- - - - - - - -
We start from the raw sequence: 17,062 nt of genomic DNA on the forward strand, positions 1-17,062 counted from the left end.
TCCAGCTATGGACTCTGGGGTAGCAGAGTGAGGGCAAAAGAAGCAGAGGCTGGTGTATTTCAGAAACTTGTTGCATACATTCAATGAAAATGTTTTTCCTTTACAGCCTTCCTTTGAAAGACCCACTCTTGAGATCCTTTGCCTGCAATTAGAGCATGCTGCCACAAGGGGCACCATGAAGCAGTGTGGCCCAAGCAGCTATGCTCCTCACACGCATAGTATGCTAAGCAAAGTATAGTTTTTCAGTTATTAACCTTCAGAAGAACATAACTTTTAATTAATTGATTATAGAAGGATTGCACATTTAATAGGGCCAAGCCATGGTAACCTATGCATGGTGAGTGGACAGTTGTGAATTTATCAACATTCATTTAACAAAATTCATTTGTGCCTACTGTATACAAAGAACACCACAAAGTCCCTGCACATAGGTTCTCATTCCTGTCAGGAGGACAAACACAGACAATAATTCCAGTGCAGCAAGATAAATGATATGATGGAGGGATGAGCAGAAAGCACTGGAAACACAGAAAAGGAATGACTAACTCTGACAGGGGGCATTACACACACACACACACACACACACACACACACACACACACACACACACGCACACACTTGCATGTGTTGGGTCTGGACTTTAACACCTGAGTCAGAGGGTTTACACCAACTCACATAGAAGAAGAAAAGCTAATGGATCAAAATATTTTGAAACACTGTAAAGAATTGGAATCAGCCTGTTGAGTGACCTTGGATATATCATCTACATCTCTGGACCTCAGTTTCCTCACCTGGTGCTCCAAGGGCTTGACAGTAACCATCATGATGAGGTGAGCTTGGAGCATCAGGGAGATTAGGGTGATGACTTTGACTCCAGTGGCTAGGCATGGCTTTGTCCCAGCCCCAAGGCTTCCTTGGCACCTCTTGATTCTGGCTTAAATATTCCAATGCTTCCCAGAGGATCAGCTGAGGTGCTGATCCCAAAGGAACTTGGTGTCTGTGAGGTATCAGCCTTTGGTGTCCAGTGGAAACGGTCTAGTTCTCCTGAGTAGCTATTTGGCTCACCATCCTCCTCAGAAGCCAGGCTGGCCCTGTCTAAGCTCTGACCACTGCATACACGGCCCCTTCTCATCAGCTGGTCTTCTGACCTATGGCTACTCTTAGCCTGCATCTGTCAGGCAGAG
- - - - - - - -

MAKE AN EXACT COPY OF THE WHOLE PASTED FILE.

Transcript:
We start from the raw sequence: 17,062 nt of genomic DNA on the forward strand, positions 1-17,062 counted from the left end.
TCCAGCTATGGACTCTGGGGTAGCAGAGTGAGGGCAAAAGAAGCAGAGGCTGGTGTATTTCAGAAACTTGTTGCATACATTCAATGAAAATGTTTTTCCTTTACAGCCTTCCTTTGAAAGACCCACTCTTGAGATCCTTTGCCTGCAATTAGAGCATGCTGCCACAAGGGGCACCATGAAGCAGTGTGGCCCAAGCAGCTATGCTCCTCACACGCATAGTATGCTAAGCAAAGTATAGTTTTTCAGTTATTAACCTTCAGAAGAACATAACTTTTAATTAATTGATTATAGAAGGATTGCACATTTAATAGGGCCAAGCCATGGTAACCTATGCATGGTGAGTGGACAGTTGTGAATTTATCAACATTCATTTAACAAAATTCATTTGTGCCTACTGTATACAAAGAACACCACAAAGTCCCTGCACATAGGTTCTCATTCCTGTCAGGAGGACAAACACAGACAATAATTCCAGTGCAGCAAGATAAATGATATGATGGAGGGATGAGCAGAAAGCACTGGAAACACAGAAAAGGAATGACTAACTCTGACAGGGGGCATTACACACACACACACACACACACACACACACACACACACACACACACACGCACACACTTGCATGTGTTGGGTCTGGACTTTAACACCTGAGTCAGAGGGTTTACACCAACTCACATAGAAGAAGAAAAGCTAATGGATCAAAATATTTTGAAACACTGTAAAGAATTGGAATCAGCCTGTTGAGTGACCTTGGATATATCATCTACATCTCTGGACCTCAGTTTCCTCACCTGGTGCTCCAAGGGCTTGACAGTAACCATCATGATGAGGTGAGCTTGGAGCATCAGGGAGATTAGGGTGATGACTTTGACTCCAGTGGCTAGGCATGGCTTTGTCCCAGCCCCAAGGCTTCCTTGGCACCTCTTGATTCTGGCTTAAATATTCCAATGCTTCCCAGAGGATCAGCTGAGGTGCTGATCCCAAAGGAACTTGGTGTCTGTGAGGTATCAGCCTTTGGTGTCCAGTGGAAACGGTCTAGTTCTCCTGAGTAGCTATTTGGCTCACCATCCTCCTCAGAAGCCAGGCTGGCCCTGTCTAAGCTCTGACCACTGCATACACGGCCCCTTCTCATCAGCTGGTCTTCTGACCTATGGCTACTCTTAGCCTGCATCTGTCAGGCAGAG